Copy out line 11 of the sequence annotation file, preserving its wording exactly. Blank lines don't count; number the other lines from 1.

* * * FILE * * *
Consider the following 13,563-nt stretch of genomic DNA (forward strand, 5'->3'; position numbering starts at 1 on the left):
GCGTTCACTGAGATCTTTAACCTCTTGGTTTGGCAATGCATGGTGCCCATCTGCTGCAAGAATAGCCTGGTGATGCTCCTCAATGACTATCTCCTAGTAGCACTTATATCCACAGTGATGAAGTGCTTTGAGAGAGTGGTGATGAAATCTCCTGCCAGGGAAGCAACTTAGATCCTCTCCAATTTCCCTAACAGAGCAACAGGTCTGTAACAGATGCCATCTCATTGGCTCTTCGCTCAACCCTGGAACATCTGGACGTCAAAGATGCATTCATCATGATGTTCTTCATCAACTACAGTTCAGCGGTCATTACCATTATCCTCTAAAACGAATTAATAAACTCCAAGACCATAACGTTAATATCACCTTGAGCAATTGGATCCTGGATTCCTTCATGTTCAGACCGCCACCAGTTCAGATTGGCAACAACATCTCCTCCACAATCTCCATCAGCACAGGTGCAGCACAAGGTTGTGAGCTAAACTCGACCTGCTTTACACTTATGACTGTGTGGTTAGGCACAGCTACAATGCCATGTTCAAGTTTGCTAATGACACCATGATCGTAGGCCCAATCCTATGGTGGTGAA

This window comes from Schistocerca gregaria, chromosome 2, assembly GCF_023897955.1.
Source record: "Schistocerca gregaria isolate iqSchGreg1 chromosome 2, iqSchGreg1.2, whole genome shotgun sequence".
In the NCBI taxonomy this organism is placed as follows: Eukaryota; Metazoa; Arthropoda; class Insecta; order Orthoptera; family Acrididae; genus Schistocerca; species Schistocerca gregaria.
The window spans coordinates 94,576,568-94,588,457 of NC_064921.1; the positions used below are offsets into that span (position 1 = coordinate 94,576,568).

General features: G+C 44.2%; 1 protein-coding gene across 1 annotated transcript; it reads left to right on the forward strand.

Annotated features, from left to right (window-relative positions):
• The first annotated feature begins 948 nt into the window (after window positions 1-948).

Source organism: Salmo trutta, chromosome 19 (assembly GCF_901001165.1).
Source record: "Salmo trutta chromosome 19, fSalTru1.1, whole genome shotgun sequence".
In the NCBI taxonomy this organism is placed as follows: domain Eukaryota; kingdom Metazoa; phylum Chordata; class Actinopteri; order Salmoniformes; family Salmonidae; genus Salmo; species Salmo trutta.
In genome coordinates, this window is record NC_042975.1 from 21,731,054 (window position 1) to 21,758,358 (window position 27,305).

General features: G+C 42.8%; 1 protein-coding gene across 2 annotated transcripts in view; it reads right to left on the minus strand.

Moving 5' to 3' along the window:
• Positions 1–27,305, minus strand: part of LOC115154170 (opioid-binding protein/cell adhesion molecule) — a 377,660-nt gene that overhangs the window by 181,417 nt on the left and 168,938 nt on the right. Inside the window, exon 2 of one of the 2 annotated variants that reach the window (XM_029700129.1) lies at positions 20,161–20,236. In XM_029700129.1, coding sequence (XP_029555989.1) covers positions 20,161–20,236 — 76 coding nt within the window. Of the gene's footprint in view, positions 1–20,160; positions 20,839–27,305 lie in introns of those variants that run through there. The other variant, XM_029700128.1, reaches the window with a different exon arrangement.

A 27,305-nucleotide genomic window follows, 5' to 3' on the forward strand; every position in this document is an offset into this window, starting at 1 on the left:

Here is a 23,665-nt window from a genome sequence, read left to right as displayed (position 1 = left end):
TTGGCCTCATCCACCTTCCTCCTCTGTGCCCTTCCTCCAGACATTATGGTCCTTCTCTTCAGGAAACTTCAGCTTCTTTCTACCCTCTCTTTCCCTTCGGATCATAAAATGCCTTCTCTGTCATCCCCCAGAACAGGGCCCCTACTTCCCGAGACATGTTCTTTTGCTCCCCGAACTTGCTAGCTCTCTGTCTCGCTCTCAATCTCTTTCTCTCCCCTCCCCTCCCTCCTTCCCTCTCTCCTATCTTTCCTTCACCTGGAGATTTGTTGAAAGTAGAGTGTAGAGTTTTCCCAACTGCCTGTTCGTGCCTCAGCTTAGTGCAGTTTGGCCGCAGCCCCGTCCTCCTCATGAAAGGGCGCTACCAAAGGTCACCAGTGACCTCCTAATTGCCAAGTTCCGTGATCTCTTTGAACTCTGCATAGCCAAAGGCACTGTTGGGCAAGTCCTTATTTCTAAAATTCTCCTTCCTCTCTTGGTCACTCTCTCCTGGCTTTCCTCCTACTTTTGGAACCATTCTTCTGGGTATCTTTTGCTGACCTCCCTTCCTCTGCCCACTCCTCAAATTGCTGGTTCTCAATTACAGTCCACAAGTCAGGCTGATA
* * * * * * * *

Source record: "Salmo trutta chromosome 19, fSalTru1.1, whole genome shotgun sequence".